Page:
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Parental Knowledge and Attitude Regarding E-Cigarette Use in Saudi Arabia and the Effect of Parental Smoking: A Cross-Sectional Study

Authors Sabbagh HJ, Khogeer LN, Hassan MHA, Allaf HK

Received 13 March 2020

Accepted for publication 27 July 2020

Published 18 August 2020 Volume 2020:13 Pages 1195—1205

DOI https://doi.org/10.2147/RMHP.S253749

Checked for plagiarism Yes

Review by Single anonymous peer review

Peer reviewer comments 2

Editor who approved publication: Professor Marco Carotenuto


Heba Jafar Sabbagh,1 Layla Nizar Khogeer,2 Mona Hassan Ahmed Hassan,3 Hanaa Khalil Allaf2

1Department of Pediatric Dentistry, King Abdulaziz University, Jeddah, Saudi Arabia; 2Pediatric Dentistry, King Abdulaziz University, Jeddah, Saudi Arabia; 3Department of Biostatistics, High Institute of Public Health, Alexandria University, Alexandria, Egypt

Correspondence: Heba Jafar Sabbagh
Department of Pediatric Dentistry, King Abdulaziz University, P.O. Box: 80200, Jeddah 21589, Saudi Arabia
Tel +966 505668481
Email hsabbagh@kau.edu.sa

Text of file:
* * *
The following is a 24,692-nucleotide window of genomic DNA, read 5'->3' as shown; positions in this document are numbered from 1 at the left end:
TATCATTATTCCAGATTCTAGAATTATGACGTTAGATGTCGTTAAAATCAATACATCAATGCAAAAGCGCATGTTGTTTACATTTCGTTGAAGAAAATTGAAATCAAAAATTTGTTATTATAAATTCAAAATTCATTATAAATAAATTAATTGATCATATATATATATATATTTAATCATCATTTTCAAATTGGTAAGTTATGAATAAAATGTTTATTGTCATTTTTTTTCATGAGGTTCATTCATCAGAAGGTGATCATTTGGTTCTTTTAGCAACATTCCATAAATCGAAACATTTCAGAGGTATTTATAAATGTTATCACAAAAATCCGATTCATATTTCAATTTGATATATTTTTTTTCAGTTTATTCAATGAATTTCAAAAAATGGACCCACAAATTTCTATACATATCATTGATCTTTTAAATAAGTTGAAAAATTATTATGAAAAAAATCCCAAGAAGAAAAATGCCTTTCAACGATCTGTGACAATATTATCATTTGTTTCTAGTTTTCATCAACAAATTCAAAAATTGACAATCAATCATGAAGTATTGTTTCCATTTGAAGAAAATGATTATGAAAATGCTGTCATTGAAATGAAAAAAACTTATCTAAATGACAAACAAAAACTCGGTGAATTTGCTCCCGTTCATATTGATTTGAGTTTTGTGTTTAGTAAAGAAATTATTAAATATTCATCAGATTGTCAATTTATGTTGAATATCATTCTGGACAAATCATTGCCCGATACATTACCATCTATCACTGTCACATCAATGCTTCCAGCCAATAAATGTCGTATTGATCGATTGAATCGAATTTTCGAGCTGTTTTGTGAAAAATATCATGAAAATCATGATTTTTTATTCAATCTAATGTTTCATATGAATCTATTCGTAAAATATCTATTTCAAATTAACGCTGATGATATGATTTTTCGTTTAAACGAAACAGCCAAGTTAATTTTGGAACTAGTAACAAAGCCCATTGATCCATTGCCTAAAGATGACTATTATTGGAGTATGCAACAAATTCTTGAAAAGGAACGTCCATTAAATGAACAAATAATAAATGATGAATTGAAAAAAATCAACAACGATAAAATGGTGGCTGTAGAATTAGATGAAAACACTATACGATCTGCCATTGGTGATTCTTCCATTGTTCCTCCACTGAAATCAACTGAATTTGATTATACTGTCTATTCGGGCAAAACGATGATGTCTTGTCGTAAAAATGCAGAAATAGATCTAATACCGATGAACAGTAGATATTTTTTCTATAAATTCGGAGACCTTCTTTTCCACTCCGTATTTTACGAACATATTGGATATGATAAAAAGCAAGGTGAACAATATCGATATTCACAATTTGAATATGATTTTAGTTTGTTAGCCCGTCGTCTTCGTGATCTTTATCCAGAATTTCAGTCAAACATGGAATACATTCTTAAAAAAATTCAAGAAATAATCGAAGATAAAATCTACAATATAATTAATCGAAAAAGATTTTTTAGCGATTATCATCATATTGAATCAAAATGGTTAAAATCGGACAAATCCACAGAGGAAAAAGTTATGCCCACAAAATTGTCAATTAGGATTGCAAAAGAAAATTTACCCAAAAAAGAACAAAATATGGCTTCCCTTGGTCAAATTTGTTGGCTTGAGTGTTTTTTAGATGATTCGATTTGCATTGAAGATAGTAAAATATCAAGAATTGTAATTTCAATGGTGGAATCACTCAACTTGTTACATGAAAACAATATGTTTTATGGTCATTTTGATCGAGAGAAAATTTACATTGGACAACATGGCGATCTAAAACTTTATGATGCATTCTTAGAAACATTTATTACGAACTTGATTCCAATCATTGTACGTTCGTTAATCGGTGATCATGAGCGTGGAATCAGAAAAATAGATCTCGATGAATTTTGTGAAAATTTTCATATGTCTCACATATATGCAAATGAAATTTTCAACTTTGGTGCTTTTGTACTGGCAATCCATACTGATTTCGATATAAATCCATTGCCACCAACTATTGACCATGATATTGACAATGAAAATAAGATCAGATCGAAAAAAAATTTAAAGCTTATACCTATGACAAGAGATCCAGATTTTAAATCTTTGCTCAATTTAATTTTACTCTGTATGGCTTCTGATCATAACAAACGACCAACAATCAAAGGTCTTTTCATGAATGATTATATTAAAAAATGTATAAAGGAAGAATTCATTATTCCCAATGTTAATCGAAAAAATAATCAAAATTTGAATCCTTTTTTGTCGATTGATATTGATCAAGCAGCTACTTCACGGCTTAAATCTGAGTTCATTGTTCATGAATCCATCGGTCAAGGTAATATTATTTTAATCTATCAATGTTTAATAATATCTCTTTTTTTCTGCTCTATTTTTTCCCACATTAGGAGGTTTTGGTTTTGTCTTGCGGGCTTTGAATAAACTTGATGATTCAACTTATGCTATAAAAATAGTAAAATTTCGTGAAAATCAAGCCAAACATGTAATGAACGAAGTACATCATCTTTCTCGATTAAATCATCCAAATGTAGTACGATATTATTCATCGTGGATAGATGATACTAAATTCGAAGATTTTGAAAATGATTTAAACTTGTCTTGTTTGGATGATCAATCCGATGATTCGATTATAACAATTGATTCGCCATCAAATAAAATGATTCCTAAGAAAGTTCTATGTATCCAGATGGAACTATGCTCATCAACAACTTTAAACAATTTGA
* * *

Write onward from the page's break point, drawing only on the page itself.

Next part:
Introduction: E-cigarette use has been on the rise among children and adolescents. This study aimed to assess the knowledge and attitudes of the health hazards and laws regarding e-cigarette use among parents in Saudi Arabia. In addition, we evaluated the effect of parental smoking on parent’s knowledge.
Methods: This study was conducted with parents of children below 18 years of age in Jeddah, Saudi Arabia. Jeddah was divided into four areas (north, south, east, and west) and in each area, the largest shopping mall was selected. Data were gathered using a self-administered questionnaire.
Results: Out of 1386 parents, 61.7% were smokers, 13.3% reported that their children used e-cigarettes, and 73.6% did not discuss e-cigarette use with their children. In total, 77.3% of parents thought it was important to be educated about e-cigarette use. However, their ability to discuss e-cigarette use with their children was 13.9% lower than their ability to discuss regular cigarette smoking with their children. Parents who were smokers were more accepting of their children using e-cigarettes (P< 0.0001). Mothers who smoked were more accepting than fathers of their children using e-cigarettes (P< 0.0001).
Conclusion: Parents reported a lack of knowledge and attitudes regarding e-cigarette use. Parental smoking, especially among mothers, was statistically significantly related to their e-cigarette use knowledge and attitudes. Parents agreed that it was important to educate parents regarding e-cigarette use.

Keywords: electronic-cigarette, smoking, Saudi Arabia, parental smoking

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